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An Overview of Seasonal Affective Disorder
Depression that occurs at the same time every year is known as SAD with symptoms typically beginning in September/October and ending in April/May; this is also known as winter depression.
Although rare, some people experience summer depression, a type of SAD that occurs in the spring or summer. The warmer months may also trigger reverse seasonal affective disorder, a condition related to bipolar disorder.
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Seasonal Affective Disorder: Decreased Daylight, Melatonin and Serotonin
There is no one definitive cause. Regarding winter depression, anecdotal evidence suggests decreased daylight is responsible for disrupting the body’s circadian rhythms, such as body temperature and sleep-wake cycle, and adversely affecting serotonin and melatonin levels.
Without adequate light, the body is unable to produce sufficient levels of serotonin, which can lead to depression. Melatonin is produced when daylight subsides, encouraging sleep. Decreased light during the colder months forces an untimely production of melatonin, which is believed to be responsible for the fatigue and sleepiness felt by many people with SAD.
By way of contrast summer depression may be related to too much sunlight and increased temperatures.
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Symptoms Identifying Winter Depression, Summer Depression and Reverse SAD
Symptoms differ amongst the three types of SADs, each with its own set of characteristics. They are generally temporary, lasting through the given season:
Feelings of anxiousness, irritability and hopelessness, overly fatigued and sleepy, possible weight gain and increased appetite for carbohydrates, social withdrawal, decreased energy, and increased loss of interest in daily activities often mimicking general depression.
Summer-related depression is often marked by poor appetite and weight loss, insomnia, feelings of irritability, agitation and anxiousness, and an increased sex drive.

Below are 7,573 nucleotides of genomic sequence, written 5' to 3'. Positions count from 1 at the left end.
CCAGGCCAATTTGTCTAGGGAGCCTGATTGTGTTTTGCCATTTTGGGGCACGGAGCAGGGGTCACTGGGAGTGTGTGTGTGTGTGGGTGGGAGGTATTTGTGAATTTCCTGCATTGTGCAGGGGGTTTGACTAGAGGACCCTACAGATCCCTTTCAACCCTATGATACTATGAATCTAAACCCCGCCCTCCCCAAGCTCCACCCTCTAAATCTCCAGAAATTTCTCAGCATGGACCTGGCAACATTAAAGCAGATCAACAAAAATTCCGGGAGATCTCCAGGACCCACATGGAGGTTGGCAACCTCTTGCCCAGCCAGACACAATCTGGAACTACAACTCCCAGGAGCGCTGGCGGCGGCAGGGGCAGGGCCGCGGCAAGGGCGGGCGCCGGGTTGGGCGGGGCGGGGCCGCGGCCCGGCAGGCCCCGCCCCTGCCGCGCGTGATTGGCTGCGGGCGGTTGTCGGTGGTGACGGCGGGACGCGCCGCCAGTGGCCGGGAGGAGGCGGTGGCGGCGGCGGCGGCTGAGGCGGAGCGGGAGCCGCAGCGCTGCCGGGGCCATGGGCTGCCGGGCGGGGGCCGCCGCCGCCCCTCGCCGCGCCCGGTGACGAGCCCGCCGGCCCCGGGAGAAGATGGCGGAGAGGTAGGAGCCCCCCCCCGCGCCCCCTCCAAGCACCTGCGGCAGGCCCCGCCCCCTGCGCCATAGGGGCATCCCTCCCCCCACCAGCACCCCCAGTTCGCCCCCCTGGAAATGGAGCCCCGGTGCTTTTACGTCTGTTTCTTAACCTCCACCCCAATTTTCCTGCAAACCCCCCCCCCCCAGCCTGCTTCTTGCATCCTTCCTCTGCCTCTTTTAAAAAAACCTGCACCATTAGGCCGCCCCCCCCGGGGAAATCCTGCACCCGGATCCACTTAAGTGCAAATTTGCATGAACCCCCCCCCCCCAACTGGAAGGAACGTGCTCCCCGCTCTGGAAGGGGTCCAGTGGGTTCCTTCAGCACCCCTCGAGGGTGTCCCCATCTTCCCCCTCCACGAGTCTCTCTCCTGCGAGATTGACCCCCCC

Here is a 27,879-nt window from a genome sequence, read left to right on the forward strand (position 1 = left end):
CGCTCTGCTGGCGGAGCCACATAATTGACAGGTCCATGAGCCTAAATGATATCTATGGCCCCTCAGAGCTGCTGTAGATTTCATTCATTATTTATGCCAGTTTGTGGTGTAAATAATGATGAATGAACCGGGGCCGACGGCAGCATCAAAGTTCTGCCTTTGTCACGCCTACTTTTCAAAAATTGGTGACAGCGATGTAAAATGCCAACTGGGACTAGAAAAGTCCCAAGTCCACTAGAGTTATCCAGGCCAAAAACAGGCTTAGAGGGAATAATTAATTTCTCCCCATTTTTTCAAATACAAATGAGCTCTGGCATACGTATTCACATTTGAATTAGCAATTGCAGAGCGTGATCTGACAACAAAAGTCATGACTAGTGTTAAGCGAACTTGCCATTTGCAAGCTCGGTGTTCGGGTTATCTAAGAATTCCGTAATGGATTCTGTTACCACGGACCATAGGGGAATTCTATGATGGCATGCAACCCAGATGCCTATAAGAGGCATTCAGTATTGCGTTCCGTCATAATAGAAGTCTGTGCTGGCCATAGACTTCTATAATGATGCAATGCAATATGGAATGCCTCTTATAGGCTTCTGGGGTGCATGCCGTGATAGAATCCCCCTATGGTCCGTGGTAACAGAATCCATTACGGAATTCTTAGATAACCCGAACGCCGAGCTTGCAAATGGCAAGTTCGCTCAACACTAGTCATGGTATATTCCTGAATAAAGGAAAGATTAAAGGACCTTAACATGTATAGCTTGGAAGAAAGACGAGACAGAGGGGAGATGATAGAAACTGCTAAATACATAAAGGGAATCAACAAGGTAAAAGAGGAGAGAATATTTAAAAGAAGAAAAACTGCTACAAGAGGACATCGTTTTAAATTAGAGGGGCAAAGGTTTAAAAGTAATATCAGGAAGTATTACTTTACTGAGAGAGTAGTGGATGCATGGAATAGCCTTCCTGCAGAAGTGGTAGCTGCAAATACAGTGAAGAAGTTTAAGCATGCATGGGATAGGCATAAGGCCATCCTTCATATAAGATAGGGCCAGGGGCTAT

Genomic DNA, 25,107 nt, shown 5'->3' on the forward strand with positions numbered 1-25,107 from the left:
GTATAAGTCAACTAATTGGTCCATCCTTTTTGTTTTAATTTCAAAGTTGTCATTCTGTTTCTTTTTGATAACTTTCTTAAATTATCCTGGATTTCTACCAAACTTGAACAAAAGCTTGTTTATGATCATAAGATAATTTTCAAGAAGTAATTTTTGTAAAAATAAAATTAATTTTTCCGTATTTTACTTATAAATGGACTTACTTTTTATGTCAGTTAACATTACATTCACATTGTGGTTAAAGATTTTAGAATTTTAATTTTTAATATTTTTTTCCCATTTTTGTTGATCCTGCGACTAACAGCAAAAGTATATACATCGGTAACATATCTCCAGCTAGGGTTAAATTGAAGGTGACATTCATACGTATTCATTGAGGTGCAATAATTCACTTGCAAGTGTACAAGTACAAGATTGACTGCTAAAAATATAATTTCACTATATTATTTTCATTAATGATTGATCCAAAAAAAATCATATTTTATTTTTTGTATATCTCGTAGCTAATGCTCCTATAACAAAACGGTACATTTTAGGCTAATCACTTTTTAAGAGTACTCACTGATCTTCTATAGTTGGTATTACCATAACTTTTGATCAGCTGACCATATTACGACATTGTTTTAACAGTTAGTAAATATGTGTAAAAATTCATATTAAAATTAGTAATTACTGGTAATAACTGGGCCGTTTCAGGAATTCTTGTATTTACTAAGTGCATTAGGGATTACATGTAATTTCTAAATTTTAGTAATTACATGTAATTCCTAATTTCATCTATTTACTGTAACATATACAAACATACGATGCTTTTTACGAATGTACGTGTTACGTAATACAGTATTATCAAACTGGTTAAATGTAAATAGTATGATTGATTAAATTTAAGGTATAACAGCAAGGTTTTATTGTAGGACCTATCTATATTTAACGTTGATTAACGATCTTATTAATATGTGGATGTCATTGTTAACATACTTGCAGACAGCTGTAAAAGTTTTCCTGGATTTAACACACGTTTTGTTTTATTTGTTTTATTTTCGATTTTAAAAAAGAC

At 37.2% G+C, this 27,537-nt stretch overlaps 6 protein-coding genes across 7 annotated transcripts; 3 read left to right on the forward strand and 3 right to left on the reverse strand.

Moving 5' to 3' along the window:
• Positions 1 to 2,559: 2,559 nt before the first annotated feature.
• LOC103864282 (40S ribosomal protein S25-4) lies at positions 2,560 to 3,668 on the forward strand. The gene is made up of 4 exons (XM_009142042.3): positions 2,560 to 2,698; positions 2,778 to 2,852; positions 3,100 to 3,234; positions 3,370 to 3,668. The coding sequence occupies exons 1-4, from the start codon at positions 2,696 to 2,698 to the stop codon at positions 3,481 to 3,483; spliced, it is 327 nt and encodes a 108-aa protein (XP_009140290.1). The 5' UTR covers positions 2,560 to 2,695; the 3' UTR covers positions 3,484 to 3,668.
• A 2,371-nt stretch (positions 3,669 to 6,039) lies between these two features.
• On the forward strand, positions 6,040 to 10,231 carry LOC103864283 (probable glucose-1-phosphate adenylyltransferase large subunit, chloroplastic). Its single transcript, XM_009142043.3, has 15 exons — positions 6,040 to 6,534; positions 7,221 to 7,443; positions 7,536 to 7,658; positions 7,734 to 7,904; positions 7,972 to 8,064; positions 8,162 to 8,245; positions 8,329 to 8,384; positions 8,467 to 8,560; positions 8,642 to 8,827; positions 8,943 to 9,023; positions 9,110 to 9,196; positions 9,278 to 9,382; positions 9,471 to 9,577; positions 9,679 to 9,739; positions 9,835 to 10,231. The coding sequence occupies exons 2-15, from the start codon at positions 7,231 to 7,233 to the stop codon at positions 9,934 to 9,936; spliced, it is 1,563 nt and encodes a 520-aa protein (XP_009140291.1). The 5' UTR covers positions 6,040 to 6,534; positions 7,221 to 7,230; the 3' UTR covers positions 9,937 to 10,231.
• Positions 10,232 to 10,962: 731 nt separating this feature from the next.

Brought on by spring/summer, this form of bipolar is characterized by heightened enthusiasm, feelings of elation, racing thoughts, and hyperactivity.
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Seasonal Affective Disorder Risk Factors
Certain factors place individuals at increased risk of developing SAD: gender, geographic location and genetics. More women than men suffer from SAD; however, men appear to suffer from intense severe symptoms. Children and teens are not exempt from SAD; in fact, SAD may develop at this early stage of life and carry through to adulthood. People living further north or south of the equator are more prone to SAD due to the lack of daylight in the winter and lengthy summer days.
A family history of SAD may play a role since genetic loading “is similar for seasonal and nonseasonal mood disorders,” according to Depression Symptoms and Family History in Seasonal and Nonseasonal Mood Disorders, a study by the Department of Psychiatry at the University of British Columbia and published in the American Journal of Psychiatry.
NB: This article is for information purposes only and is not intended to replace sound medical advice and opinion.
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Mayo Clinic website. “Seasonal affective disorder (SAD)”, http://www.mayoclinic.com/health/seasonal-affective-disorder/DS00195.
MedlinePlus website. “Seasonal affective disorder”, http://www.nlm.nih.gov/medlineplus/ency/article/001532.htm.
National Center for Biotechnology Information, U.S. National Library of Medicine website. “Seasonal affective disorder”, http://www.ncbi.nlm.nih.gov/pubmedhealth/PMH0002499.
WebMD website. “Seasonal affective disorder (SAD) – Topic Overview”, http://www.webmd.com/depression/tc/seasonal-affective-disorder-sad-topic-overview
National Center for Biotechnology Information, U.S. National Library of Medicine website. “Depression symptoms and family history in seasonal and nonseasonal mood disorders”, http://www.ncbi.nlm.nih.gov/pubmed/8434660
American Journal of Psychiatry website. “Seasonal affective disorder with summer depression and winter hypomania”, http://ajp.psychiatryonline.org/cgi/content/abstract/144/12/1602